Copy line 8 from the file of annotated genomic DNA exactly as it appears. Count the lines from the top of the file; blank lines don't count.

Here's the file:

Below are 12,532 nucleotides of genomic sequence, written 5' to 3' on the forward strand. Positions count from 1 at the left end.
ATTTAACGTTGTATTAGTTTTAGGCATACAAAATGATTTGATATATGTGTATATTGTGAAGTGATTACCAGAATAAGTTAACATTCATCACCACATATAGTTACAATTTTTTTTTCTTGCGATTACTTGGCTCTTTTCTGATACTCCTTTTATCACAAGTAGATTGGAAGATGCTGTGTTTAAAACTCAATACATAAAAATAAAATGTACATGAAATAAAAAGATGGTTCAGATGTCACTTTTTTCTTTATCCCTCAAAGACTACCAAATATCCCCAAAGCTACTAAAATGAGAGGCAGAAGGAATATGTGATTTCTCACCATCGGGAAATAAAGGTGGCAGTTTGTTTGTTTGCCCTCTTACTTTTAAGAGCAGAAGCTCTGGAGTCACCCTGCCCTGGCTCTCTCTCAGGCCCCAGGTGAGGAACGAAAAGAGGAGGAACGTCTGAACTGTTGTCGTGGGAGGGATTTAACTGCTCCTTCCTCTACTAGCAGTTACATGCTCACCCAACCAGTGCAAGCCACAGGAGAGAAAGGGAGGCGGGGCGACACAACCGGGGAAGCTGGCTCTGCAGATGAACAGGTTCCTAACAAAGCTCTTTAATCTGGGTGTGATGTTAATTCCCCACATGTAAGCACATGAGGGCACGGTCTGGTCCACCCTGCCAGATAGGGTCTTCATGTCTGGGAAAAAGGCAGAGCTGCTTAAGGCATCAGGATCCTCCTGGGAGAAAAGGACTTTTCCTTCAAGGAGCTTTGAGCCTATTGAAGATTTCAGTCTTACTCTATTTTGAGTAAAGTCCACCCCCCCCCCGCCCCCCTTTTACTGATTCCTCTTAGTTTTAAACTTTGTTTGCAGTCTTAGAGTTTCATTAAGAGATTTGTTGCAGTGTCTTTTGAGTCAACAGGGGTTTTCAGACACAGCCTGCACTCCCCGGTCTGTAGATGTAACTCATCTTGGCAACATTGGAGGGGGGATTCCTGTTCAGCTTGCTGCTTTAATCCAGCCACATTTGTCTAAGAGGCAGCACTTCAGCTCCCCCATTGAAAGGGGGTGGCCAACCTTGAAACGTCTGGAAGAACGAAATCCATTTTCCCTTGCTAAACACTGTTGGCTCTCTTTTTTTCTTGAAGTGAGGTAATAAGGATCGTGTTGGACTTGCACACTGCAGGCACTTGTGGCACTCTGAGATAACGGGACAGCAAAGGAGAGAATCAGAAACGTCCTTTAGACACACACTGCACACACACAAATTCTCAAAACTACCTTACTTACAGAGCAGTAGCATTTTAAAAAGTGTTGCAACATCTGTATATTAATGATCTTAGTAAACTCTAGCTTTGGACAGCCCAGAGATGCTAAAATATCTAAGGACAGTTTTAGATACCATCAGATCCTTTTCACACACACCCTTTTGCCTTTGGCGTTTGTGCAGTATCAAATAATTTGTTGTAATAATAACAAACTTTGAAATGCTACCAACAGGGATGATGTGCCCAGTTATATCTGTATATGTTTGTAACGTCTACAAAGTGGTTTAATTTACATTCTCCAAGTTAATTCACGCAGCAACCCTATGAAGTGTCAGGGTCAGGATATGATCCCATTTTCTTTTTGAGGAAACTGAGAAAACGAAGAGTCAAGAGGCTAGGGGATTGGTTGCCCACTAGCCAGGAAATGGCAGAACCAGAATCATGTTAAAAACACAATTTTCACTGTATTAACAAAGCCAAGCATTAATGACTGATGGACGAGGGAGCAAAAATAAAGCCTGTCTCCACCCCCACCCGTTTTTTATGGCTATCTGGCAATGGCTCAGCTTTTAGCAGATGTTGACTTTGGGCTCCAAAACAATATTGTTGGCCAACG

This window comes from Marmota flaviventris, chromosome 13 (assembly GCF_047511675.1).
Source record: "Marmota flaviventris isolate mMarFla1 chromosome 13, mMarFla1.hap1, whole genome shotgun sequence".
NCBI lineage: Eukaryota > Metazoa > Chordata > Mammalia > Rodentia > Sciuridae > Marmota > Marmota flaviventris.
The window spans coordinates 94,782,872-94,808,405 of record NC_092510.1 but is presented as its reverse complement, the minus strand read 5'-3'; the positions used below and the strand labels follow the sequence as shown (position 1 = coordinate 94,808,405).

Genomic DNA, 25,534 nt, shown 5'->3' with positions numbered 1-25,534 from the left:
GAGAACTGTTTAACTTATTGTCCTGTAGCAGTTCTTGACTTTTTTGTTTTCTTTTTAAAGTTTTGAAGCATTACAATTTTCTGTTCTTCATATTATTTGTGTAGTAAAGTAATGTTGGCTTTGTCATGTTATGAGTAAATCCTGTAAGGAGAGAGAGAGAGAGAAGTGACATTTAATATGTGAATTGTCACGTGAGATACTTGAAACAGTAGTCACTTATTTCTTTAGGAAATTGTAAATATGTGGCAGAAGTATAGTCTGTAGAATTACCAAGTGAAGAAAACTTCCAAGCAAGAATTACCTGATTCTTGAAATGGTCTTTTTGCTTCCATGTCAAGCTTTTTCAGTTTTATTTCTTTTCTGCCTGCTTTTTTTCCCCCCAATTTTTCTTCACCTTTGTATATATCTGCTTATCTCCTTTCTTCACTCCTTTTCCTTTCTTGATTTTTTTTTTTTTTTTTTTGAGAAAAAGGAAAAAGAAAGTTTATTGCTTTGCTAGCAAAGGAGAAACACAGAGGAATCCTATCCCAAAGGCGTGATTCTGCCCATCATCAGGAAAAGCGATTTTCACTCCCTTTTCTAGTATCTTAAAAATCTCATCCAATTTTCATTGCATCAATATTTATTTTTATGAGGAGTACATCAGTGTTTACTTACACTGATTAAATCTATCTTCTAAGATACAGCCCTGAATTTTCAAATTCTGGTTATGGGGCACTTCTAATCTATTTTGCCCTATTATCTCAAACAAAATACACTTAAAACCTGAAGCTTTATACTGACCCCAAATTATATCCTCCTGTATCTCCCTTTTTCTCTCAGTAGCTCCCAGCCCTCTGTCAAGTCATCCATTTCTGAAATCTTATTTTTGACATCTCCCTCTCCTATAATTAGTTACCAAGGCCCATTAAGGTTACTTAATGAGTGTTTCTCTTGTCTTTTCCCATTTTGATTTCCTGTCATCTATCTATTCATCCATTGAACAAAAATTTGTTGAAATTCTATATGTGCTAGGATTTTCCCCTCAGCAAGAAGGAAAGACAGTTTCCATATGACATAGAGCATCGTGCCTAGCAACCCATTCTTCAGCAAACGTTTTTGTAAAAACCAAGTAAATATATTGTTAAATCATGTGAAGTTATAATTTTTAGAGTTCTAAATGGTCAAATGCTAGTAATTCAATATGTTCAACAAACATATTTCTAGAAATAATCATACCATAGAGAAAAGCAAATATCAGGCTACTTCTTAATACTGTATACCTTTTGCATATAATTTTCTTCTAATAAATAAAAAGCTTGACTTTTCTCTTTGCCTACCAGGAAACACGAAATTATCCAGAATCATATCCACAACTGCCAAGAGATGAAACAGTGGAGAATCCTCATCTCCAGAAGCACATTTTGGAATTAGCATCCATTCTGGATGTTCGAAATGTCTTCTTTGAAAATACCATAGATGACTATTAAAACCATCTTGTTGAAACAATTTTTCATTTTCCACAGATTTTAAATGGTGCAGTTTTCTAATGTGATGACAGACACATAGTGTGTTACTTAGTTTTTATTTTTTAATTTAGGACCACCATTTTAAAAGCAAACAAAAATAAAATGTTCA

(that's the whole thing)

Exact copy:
GAGAACTGTTTAACTTATTGTCCTGTAGCAGTTCTTGACTTTTTTGTTTTCTTTTTAAAGTTTTGAAGCATTACAATTTTCTGTTCTTCATATTATTTGTGTAGTAAAGTAATGTTGGCTTTGTCATGTTATGAGTAAATCCTGTAAGGAGAGAGAGAGAGAGAAGTGACATTTAATATGTGAATTGTCACGTGAGATACTTGAAACAGTAGTCACTTATTTCTTTAGGAAATTGTAAATATGTGGCAGAAGTATAGTCTGTAGAATTACCAAGTGAAGAAAACTTCCAAGCAAGAATTACCTGATTCTTGAAATGGTCTTTTTGCTTCCATGTCAAGCTTTTTCAGTTTTATTTCTTTTCTGCCTGCTTTTTTTCCCCCCAATTTTTCTTCACCTTTGTATATATCTGCTTATCTCCTTTCTTCACTCCTTTTCCTTTCTTGATTTTTTTTTTTTTTTTTTTGAGAAAAAGGAAAAAGAAAGTTTATTGCTTTGCTAGCAAAGGAGAAACACAGAGGAATCCTATCCCAAAGGCGTGATTCTGCCCATCATCAGGAAAAGCGATTTTCACTCCCTTTTCTAGTATCTTAAAAATCTCATCCAATTTTCATTGCATCAATATTTATTTTTATGAGGAGTACATCAGTGTTTACTTACACTGATTAAATCTATCTTCTAAGATACAGCCCTGAATTTTCAAATTCTGGTTATGGGGCACTTCTAATCTATTTTGCCCTATTATCTCAAACAAAATACACTTAAAACCTGAAGCTTTATACTGACCCCAAATTATATCCTCCTGTATCTCCCTTTTTCTCTCAGTAGCTCCCAGCCCTCTGTCAAGTCATCCATTTCTGAAATCTTATTTTTGACATCTCCCTCTCCTATAATTAGTTACCAAGGCCCATTAAGGTTACTTAATGAGTGTTTCTCTTGTCTTTTCCCATTTTGATTTCCTGTCATCTATCTATTCATCCATTGAACAAAAATTTGTTGAAATTCTATATGTGCTAGGATTTTCCCCTCAGCAAGAAGGAAAGACAGTTTCCATATGACATAGAGCATCGTGCCTAGCAACCCATTCTTCAGCAAACGTTTTTGTAAAAACCAAGTAAATATATTGTTAAATCATGTGAAGTTATAATTTTTAGAGTTCTAAATGGTCAAATGCTAGTAATTCAATATGTTCAACAAACATATTTCTAGAAATAATCATACCATAGAGAAAAGCAAATATCAGGCTACTTCTTAATACTGTATACCTTTTGCATATAATTTTCTTCTAATAAATAAAAAGCTTGACTTTTCTCTTTGCCTACCAGGAAACACGAAATTATCCAGAATCATATCCACAACTGCCAAGAGATGAAACAGTGGAGAATCCTCATCTCCAGAAGCACATTTTGGAATTAGCATCCATTCTGGATGTTCGAAATGTCTTCTTTGAAAATACCATAGATGACTATTAAAACCATCTTGTTGAAACAATTTTTCATTTTCCACAGATTTTAAATGGTGCAGTTTTCTAATGTGATGACAGACACATAGTGTGTTACTTAGTTTTTATTTTTTAATTTAGGACCACCATTTTAAAAGCAAACAAAAATAAAATGTTCA